May 4, 1970 was a sunny afternoon in Kent, Ohio, the small, sleepy town 45 miles south of Cleveland that’s home to Kent State University. The protests that made the university a cultural stopover for intellectuals and academics were in full-swing. At that point the protests were so ingrained in campus culture that students meandering across the grassy commons paid them no mind – until National Guardsmen fired M1 Garand rifles into the crowd. Suddenly, chaos erupted and students scattered, running for cover.
In just 13 seconds, four students – Jeffrey Miller, Allison Krause, William Schroeder and Sandra Scheuer – were dead on the ground. Another nine students were wounded.
Jerry Casale, co-founder of the new wave band Devo and a member of Students for a Democratic Society while attending Kent State, explained the scene to HIGH TIMES.
“There was the screaming and the horror, like in a car accident when you go into slow motion and the sound gets surreal like Raging Bull,” Casale said of how he learned his friend Alison Kraus was shot. “I heard people screaming ‘Oh my God! Alison! Alison!’ and I realized it was her. I was just far away enough not to recognize her at first. And the blood is running down the driveway, red blood coagulating in the noonday sun, and I remember feeling like I was gonna puke and pass out. I dropped down on the grass and just sat there, because to see real violence is sickening.”
National Guardsmen marched students out of the front gate of the campus, Casale says. “Then the campus was closed for the whole entire summer. Crime scene. And there was martial law. For the next week there were curfews, 7pm students had to be in their dorms, and helicopters made rounds of the city over and over, circling, it was unbelievable.”
At a press conference days after the shooting, County Prosecutor Ron Kane displayed jars of marijuana next to weapons meant to explain the threat posed by demonstrators. The contraband – meager evidence one could uncover on any city block – had been discovered during an ACLU-denounced search of university dorm rooms.
“They made it look like [the shooting] was justifiable.” Ralph Solonitz, who was a senior at Kent at the time, tells HIGH TIMES. “They had everybody’s lockers broken into, and dorms searched and they had laid out tables and tables of Boy Scout knives and bongs and Zig Zag papers.”
Prior to 1970, marijuana arrests were relatively scarce in the U.S., though arrest rates had steadily risen throughout the prior decade.
“There was a lot of paranoia about walking around with some joints in your pocket, but the law enforcement hadn’t been militarized yet,” Bob Lewis tells HIGH TIMES. Lewis, a fellow Devo co-founder, developed the theory of de-evolution at Kent State. “There were still asshole cops, but they weren’t cranking them out of a production line. It was still a little bit of Andy and Mayberry.”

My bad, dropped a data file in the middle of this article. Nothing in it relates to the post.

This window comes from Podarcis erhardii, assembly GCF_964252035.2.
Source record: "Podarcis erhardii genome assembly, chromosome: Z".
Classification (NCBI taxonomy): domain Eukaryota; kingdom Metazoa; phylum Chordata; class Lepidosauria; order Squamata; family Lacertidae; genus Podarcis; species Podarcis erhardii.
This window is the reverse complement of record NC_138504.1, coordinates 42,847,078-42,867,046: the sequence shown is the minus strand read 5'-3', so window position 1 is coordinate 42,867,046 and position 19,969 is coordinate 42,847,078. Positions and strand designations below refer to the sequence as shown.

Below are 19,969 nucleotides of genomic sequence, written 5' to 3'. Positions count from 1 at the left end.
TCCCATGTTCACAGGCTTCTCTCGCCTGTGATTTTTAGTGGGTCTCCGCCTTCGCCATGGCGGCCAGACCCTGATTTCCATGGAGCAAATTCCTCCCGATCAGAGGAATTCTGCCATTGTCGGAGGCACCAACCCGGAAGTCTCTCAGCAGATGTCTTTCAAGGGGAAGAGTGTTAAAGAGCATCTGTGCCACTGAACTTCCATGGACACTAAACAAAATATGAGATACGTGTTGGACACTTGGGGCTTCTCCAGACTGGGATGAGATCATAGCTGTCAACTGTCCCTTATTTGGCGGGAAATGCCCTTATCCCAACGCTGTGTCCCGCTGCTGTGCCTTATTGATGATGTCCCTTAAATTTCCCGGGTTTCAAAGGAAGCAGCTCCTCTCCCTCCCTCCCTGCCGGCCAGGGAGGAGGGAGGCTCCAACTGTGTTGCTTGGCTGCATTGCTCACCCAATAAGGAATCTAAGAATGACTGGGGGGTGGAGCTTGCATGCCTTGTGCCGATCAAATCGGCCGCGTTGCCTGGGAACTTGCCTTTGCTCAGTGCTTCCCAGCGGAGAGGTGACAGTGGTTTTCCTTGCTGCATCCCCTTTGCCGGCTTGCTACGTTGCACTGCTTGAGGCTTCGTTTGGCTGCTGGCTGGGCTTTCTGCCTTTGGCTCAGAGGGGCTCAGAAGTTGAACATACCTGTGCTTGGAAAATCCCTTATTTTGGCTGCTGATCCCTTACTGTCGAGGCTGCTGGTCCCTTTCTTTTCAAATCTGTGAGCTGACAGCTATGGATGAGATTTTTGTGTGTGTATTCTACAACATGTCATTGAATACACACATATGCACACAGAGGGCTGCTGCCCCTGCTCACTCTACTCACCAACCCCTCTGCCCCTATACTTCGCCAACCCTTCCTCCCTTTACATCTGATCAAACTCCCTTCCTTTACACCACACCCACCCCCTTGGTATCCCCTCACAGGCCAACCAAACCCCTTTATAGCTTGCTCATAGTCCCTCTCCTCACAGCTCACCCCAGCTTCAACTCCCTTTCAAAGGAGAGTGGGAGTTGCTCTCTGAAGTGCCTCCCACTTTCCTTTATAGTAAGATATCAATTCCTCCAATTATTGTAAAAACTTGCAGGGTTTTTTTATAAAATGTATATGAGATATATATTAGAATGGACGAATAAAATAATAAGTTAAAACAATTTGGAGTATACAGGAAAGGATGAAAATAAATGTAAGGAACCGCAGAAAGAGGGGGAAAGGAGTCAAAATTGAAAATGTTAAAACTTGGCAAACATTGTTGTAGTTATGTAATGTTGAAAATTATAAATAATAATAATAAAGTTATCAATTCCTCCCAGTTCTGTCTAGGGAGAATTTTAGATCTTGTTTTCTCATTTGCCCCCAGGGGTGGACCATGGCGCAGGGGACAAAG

While anti-war protests and the peak of the hippie movement signaled a massive cultural change in America, newly-elected President Richard Nixon fought tooth and nail to squash it. Just days before the shooting, Nixon announced the U.S. invasion of Cambodia, intensifying an almost-unilaterally unpopular 10-year war in Vietnam. Throughout the next four years, he would try to maintain the status quo in any way possible – from quashing dissent with illegal, clandestine intelligence operations to targeting opponents with marijuana arrests.
Shortly after the May 4th massacre at Kent State, Nixon initiated a series of drug policies disproportionately targeting political activists and people of color.
The Nixon Tapes provide the most telling evidence of Nixon’s bigoted scheme to use marijuana criminalization as a tool to clamp down on political dissent. “Homosexuality, dope, immorality in general, these are the enemies of strong societies,” Nixon was revealed as saying. “That’s why the Communists and the left-wingers are pushing the stuff, they’re trying to destroy us.”
Nixon's Chief of Staff H.R. Haldeman wrote in his diary that Nixon "emphasized that you have to face the fact that the whole problem is really the blacks. The key is to devise a system that recognizes this while not appearing to.” Nixon's paranoia about a connection between the blacks, Jews, political dissenters and marijuana ultimately fomented that "system" as Nixon's war on drugs.
Less than six months after the May 4th shootings, Nixon moved to pass the Controlled Substances Act of 1970, which categorized marijuana as a Schedule 1 substance, in the same category as heroin. In 1972, the Shafer Commission produced a report urging marijuana to be decriminalized. Nixon, despite the recommendation from the nation’s top health officials, denied their pleas and maintained marijuana as a Schedule 1 drug. The law stands to this day.
“There was a real war on drugs,” Casale recalls. “It was just a really paranoid dark time, and you felt it. You felt it in your daily life. You felt things getting really hopeless. Just a sick feeling in the air,” Casale continued.
The events of 1970 were a whirlwind of cultural changes, dovetailing into a shift in government policy, the effects of which are still being felt today. In Nixon’s war, civil rights, drug policy, equality and liberty itself were damaged. The shootings at Kent State on May 4th, 1970 were the catalyst to mutations of American democracy, irreparable to this day.
“We lived through a civil war in the 60’s, that’s what that was.” Casale said. “And we won the cultural battle, but we lost the powered political battle because the organizations like the FBI and the CIA just got more powerful.”
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